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Manga Artifacts: The Unauthorized Astro Boy Comic

In 1963, NBC acquired the rights to broadcast Tetsuwan Atomu, or Mighty Atom, an animated children’s show that had been a hit on Japanese television earlier that year. NBC executives renamed it Astro Boy and began airing it in September on WNEW, NBC’s New York City affiliate. Astro Boy proved a success with young viewers, prompting NBC to order fifty-two more episodes from Mushi Studios and syndicate the show nationally (Schodt 88).

Two years later, NBC licensed the Astro Boy character rights to Gold Key Comics . Gold Key was a brand-new subsidiary of Western Publishers, best known to consumers for titles like The Poky Little Puppy and The Saggy Baggy Elephant. The company had considerable experience selling its Little Golden Books through non-traditional outlets — supermarkets, drug stores — and wanted to apply that knowledge to the newsstand comics market, then dominated by companies such as Dell Comics.

Without the knowledge or approval of Mushi Studios or Osamu Tezuka, Gold Key hired an artist to adapt the Astro Boy show into a comic. (No artist is credited for Astro Boy #1.) The result was a four-color, two-story issue that used Osamu Tezuka’s characters but bore little to no resemblance to the comic that had been running in Shonen magazine since 1952.

“Gangor the Monster,” the first of the two stories, is based on an episode of the Astro Boy show. The plot is simple: Gangor, a centipede-like robot, terrorizes the passengers aboard an ocean liner on which Astro and Professor Ochanomizu (called Dr. Packadermus J. Elefun in the English version) are traveling. Astro Boy soon discovers Gangor’s secret — Gangor is actually comprised of forty-seven identical robots — and quickly defeats it in a battle that unfolds underwater and in the air. As in many Silver Age comics, word balloons carry the burden of the storytelling; though we see several panels of Gangor in action, most of what we learn about Gangor is revealed in conversations between the main characters:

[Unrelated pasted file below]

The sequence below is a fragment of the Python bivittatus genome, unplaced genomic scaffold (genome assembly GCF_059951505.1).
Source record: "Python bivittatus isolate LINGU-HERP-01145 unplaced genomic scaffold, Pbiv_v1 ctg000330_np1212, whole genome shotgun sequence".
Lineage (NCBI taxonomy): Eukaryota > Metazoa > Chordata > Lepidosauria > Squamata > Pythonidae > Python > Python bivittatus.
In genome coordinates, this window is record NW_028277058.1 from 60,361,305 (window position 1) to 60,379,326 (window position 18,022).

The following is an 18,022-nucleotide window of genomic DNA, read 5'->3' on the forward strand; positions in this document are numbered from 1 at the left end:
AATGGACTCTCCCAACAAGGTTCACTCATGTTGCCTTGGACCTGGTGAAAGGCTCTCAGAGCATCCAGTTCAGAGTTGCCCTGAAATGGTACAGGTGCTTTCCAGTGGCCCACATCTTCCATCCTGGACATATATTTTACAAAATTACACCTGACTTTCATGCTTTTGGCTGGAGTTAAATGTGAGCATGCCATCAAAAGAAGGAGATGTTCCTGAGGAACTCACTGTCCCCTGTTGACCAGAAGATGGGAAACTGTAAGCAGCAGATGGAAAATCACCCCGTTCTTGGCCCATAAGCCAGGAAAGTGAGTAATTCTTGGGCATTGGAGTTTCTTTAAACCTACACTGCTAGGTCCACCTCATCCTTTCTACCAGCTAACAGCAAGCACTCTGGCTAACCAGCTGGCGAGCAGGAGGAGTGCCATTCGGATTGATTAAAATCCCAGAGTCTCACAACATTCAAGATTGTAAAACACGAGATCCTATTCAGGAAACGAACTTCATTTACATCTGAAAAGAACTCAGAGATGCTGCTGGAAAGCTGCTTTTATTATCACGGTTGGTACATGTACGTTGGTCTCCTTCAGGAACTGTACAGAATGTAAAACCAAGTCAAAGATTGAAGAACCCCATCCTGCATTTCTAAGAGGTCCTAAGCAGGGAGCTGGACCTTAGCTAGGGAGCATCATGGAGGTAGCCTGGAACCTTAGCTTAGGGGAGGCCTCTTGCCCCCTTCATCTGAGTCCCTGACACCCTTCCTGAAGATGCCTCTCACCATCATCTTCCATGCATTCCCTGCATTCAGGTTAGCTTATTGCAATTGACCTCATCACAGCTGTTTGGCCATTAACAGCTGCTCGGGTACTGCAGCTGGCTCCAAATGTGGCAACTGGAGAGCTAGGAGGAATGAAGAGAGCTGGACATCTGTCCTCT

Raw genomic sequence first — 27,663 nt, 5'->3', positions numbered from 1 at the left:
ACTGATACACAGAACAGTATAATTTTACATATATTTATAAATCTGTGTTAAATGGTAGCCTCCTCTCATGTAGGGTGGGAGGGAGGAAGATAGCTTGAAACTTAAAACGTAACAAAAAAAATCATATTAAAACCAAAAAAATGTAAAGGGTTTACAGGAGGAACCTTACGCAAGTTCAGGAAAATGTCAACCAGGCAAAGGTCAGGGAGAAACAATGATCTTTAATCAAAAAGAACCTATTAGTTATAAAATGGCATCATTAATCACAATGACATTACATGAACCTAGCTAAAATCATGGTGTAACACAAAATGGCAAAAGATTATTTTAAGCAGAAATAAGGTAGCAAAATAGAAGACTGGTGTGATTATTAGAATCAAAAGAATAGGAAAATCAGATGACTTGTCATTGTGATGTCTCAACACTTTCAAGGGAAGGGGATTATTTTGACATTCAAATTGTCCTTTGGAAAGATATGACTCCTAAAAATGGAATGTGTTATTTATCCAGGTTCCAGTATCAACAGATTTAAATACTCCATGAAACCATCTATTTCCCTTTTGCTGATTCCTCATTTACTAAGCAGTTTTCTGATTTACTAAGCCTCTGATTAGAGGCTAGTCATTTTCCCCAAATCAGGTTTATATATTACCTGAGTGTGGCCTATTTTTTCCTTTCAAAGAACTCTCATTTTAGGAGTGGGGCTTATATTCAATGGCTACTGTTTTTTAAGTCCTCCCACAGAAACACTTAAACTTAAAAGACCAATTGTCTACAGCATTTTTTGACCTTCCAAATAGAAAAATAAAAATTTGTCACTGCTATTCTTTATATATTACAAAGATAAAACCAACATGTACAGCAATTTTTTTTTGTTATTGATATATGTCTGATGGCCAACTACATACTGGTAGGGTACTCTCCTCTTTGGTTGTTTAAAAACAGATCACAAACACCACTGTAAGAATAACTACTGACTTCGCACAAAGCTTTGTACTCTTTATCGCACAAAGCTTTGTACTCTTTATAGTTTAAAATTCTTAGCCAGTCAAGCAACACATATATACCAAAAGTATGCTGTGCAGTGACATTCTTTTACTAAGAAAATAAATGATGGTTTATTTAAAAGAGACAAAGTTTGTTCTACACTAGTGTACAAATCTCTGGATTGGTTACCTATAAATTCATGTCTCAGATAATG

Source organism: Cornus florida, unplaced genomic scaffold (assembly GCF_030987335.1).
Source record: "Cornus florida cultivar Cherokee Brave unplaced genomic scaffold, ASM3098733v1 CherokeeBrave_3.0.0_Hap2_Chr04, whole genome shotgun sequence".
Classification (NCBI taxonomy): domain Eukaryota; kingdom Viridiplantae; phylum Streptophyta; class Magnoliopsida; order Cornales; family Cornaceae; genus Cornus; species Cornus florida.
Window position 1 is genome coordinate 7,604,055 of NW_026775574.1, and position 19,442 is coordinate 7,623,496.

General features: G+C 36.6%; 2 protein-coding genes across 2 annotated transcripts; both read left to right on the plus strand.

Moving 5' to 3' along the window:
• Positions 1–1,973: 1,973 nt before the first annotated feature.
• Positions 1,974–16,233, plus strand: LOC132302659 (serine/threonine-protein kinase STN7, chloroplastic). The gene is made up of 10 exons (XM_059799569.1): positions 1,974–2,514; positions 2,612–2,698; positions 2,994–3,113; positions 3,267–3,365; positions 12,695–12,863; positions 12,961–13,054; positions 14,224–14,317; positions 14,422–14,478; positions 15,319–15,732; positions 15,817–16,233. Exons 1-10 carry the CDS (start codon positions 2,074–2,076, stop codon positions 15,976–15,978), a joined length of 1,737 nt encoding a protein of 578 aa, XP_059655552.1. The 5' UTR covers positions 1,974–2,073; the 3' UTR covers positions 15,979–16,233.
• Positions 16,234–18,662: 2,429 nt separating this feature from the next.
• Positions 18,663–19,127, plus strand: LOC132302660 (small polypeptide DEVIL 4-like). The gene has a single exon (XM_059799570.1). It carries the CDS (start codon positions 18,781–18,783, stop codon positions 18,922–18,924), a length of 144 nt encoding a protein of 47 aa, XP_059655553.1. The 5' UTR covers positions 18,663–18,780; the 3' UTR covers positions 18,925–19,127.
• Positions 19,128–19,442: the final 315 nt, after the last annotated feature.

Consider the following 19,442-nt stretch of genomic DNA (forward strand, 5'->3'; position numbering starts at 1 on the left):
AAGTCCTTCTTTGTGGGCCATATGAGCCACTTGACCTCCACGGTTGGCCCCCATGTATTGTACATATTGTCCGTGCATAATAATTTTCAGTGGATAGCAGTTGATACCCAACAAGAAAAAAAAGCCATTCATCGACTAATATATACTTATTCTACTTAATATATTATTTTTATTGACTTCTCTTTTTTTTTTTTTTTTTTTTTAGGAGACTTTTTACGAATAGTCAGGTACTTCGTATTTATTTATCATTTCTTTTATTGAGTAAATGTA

The second story, “Attack of the Mud People” is original, with no obvious precedent in the the show. In terms of tone and plot, it reads like a rejected DC Comics script: a pair of evil scientists unleash a horde of mud monsters on an unsuspecting city, demanding five million dollars in ransom. (Better still: the scientists have mustaches. They also happen to be identical twins. It’s a trifecta of villainy!) Astro Boy is nearly defeated by the monsters, as their dirt clogs his joints, preventing him from flying. In a flash of inspiration, he realizes the best way to stop the monsters is to make it rain — a feat he accomplishes with the aid of a little dry ice. As in “Gangor,” very little actually happens; most of the story consists of characters’ reaction shots as they flee in terror, or watch Astro Boy go mano-a-mano with the monsters.

As the page above demonstrates, both stories look more like generic Silver Age products than shonen manga; small wonder Tezuka deplored it as a cheap knock-off of his work. Yet for all their flaws, both stories offer a fascinating window into the American comics industry in the 1960s.

For one thing, they attest to the the growing importance of television as source material for comics publishers. A quick glance at Gold Key’s catalog turns up comics based on The Addams Family, Dark Shadows, Lost in Space, My Favorite Martian, Star Trek, and The Twilight Zone. Animated shows were an important part of the Gold Key catalog as well. In the 1960s and early 1970s, Gold Key had a partnership with Hanna-Barbera Studios, cranking out comic book versions of The Amazing Chan and the Chan Clan, The Flintstones, The Pink Panther, and Scooby Doo. As former Gold Key writer Mark Evanier explains, there was a standard procedure for taking a new show and turning it into a comic. The first few stories would faithfully reproduce early episodes; after that, the artist was given greater creative freedom to do as he saw fit with the characters:

Chase [Craig, the editor] handed me a pile of storyboards and told me to read them all to get a feel for the property but to write an adaptation of one in particular… Anyway, I was assigned to adapt it and later on if the comic continued, there would be original stories conceived fresh for the comics. As Chase explained to me, he preferred to launch a new H-B book in this manner. The studio had approval rights and the people there could get pointlessly picky about the material…but they rarely bothered looking at any issue after the first few. Therefore, it simplified the procedure to do the first issue as an adaptation and maybe the second. They couldn’t very well complain that a plot taken from the show was inappropriate.